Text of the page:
Article image

Coral disease is pushing Caribbean reefs toward extinction

The health of Caribbean reefs is under threat from a virulent disease known as stony coral tissue loss disease (SCTLD). Initially reported near Miami in 2014, this disease has since affected coral populations across 18 countries and territories in the region.

Stony coral tissue loss disease devastates coral colonies, leaving behind barren skeletons where vibrant life once thrived.

Transforming Caribbean reefs

A recent study has shed light on the profound shifts occurring within the reef ecosystems due to SCTLD. The disappearance of susceptible coral species is paving the way for more opportunistic organisms – such as macroalgae, cyanobacteria, and fire coral – to dominate.

These “weedy” species, thriving in the absence of their traditional coral competitors, create a landscape vastly different from the once calcified structures of coral reefs.

The ripple effects of these changes are significant. Coral reefs, once bustling with diverse marine life, are transforming into environments dominated by seaweed.

While this new setting benefits certain herbivores, it fails to provide the complex habitat structure needed by other marine species for activities such as hiding, mating, and growing.

Broad ecological changes

“In less than 10 years, a deadly infectious agent called stony coral tissue loss disease (SCTLD) has emerged as a leading threat to Caribbean coral reefs,” wrote the study authors.

“Although its etiology is not fully understood, the discovery of bacterial disease indicators and the success of probiotic treatments suggest that bacteria are involved.” 

“Other evidence suggests that SCTLD is caused by a virus that attacks some corals’ endosymbiotic algae, but not others. SCTLD has reduced coral cover by 30 to 60% in affected regions, pushing a few coral species toward local extinction.”

“Because diseases are most likely to have indirect community effects when they affect connected, unique, or widespread host species, we hypothesized that SCTLD-caused coral loss could trigger broad changes in diverse coral reef ecosystems.”

Long-lasting consequences

Sara Swaminathan, the lead author and a PhD candidate in Environmental Engineering Sciences at the University of Florida, explained the critical implications of these changes. “While some fast-growing organisms might initially thrive, the broader ecological balance is tipped, potentially leading to long-lasting repercussions,” she noted.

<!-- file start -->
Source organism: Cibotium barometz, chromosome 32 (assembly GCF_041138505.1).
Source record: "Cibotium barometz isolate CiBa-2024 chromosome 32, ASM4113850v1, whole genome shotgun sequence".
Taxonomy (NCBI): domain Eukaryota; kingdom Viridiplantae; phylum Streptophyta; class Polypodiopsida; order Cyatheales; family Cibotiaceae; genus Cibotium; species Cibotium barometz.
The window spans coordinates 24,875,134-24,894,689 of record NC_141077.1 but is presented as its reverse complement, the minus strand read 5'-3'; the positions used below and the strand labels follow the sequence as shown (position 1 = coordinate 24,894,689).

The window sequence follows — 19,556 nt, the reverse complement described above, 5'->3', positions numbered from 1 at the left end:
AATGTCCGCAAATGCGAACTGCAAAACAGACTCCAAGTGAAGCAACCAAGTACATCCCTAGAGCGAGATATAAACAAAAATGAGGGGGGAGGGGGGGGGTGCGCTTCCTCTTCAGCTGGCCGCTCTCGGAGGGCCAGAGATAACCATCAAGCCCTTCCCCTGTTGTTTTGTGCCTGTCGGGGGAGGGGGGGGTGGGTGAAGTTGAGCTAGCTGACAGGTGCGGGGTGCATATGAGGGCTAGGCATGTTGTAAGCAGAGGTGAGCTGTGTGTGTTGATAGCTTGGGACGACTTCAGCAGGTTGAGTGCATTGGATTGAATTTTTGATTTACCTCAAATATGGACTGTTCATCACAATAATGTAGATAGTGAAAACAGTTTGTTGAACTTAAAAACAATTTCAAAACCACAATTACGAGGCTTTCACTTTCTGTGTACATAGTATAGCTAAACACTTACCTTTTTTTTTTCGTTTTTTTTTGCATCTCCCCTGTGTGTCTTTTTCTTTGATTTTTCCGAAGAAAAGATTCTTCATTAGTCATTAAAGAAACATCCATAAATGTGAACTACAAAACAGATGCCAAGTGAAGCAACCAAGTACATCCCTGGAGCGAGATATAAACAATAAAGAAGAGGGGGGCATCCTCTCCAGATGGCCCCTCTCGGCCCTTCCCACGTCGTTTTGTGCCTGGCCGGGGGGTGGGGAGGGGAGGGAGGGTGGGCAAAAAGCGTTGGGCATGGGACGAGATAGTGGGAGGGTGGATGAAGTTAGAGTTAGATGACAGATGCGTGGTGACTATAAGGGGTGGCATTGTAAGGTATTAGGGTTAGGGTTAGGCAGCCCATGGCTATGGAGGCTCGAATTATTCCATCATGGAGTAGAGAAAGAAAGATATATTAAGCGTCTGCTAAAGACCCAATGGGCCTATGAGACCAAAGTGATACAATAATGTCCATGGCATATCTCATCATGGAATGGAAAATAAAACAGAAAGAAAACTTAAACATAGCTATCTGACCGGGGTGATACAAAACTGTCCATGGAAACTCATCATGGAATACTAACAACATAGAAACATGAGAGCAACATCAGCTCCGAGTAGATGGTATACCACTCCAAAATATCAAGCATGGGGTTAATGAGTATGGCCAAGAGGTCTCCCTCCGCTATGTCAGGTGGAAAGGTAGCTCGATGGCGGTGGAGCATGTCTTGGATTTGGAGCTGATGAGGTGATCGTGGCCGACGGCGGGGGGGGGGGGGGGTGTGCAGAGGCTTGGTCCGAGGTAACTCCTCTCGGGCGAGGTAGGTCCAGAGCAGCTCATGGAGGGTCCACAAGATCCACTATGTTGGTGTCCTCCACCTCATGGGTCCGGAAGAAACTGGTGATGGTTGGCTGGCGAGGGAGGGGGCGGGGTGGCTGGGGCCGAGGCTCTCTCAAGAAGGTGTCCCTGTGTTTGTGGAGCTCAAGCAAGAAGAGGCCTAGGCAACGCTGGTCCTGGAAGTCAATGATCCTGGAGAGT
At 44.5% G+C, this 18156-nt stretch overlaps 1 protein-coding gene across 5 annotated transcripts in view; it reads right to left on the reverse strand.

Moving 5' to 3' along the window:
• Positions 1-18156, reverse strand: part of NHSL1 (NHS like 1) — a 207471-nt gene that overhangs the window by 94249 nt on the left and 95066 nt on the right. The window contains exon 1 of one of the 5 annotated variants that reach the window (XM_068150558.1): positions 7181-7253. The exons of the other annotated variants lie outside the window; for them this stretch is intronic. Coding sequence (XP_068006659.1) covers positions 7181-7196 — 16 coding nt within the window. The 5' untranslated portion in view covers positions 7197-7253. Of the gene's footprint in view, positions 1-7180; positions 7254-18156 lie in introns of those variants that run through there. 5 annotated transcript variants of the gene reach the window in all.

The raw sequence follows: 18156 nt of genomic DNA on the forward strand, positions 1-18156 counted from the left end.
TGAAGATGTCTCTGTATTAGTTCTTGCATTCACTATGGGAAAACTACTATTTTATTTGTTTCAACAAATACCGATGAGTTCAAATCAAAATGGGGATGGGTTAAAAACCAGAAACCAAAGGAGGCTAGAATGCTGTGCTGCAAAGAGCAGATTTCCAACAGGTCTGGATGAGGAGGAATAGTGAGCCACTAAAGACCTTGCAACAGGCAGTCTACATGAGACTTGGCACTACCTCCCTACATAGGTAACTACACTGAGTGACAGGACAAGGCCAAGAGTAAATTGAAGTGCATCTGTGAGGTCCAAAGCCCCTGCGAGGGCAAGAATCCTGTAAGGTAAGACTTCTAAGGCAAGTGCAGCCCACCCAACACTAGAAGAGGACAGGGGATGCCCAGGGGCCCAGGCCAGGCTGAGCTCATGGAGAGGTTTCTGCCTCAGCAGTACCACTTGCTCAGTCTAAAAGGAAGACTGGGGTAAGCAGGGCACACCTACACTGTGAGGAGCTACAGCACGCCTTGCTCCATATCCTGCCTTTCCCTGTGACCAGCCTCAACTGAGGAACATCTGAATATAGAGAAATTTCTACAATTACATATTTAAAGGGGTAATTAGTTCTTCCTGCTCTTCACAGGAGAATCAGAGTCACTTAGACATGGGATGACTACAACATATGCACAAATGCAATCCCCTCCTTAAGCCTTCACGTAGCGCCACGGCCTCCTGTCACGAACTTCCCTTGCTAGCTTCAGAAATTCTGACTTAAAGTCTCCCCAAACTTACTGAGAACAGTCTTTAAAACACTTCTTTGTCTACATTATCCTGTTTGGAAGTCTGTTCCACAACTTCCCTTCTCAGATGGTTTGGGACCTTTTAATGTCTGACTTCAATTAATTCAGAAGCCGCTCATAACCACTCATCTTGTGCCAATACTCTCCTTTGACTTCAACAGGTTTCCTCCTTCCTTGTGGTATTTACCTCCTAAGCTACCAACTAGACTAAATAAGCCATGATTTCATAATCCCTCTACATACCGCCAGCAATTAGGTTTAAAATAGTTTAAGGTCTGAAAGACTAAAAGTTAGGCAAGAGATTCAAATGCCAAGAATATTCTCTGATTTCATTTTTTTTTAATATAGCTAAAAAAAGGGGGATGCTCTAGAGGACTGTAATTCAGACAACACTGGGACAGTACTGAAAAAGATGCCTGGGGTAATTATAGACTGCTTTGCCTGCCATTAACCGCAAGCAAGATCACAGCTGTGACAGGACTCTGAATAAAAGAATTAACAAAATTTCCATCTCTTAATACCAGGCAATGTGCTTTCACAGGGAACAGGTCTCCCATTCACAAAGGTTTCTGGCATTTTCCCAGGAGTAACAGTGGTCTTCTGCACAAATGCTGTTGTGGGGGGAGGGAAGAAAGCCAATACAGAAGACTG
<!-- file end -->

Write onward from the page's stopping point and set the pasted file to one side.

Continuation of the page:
Further studies involving data from various U.S. territories, including Florida, Puerto Rico, and the U.S. Virgin Islands, have highlighted additional consequences.

For instance, the disease impacts crustose coralline algae, vital for reef building, thereby inhibiting the structural integrity and resilience of the reefs themselves.

Fish and their changing habitats

The research team also discovered that the impact of the coral disease on fish populations is nuanced. Some fish species find new advantages in the altered environments, while others suffer due to the loss of their habitats.

The roughness of the coral, or rugosity, now plays a more significant role in determining the suitability of these habitats for different fish species, regardless of whether the coral is alive.

Kevin Lafferty, a senior scientist with the U.S. Geological Survey, highlighted the complexity of SCTLD’s impact. “Some infectious diseases reshape entire ecosystems, and SCTLD is a prime example, creating a mix of winners and losers among marine species,” he remarked.

Collaborative efforts to preserve Caribbean reefs

The international community, including marine biologists and conservationists, has rallied to address this crisis. Efforts to understand the mechanisms behind the disease and develop potential treatments are ongoing. Promising approaches like the application of probiotics to affected corals show potential in mitigating the disease’s progression.

Andrew Altieri, an assistant professor and associate director at the Center for Coastal Solutions, emphasized the broader implications of coral loss. “Coral reefs are not just biodiversity hotspots; they are crucial for the survival of numerous marine species and for the protection of coastal economies relying on fishing and tourism,” he stated.

The collective efforts of researchers and conservationists are crucial in preserving these vital ecosystems.

As the battle against stony coral tissue loss disease continues, the commitment to understanding and combating this disease remains paramount, not only for the health of the coral reefs but for the countless human and marine lives that depend on them.

The study is published in the journal Science Advances.


Like what you read? Subscribe to our newsletter for engaging articles, exclusive content, and the latest updates. 

Check us out on EarthSnap, a free app brought to you by Eric Ralls and


News coming your way
The biggest news about our planet delivered to you each day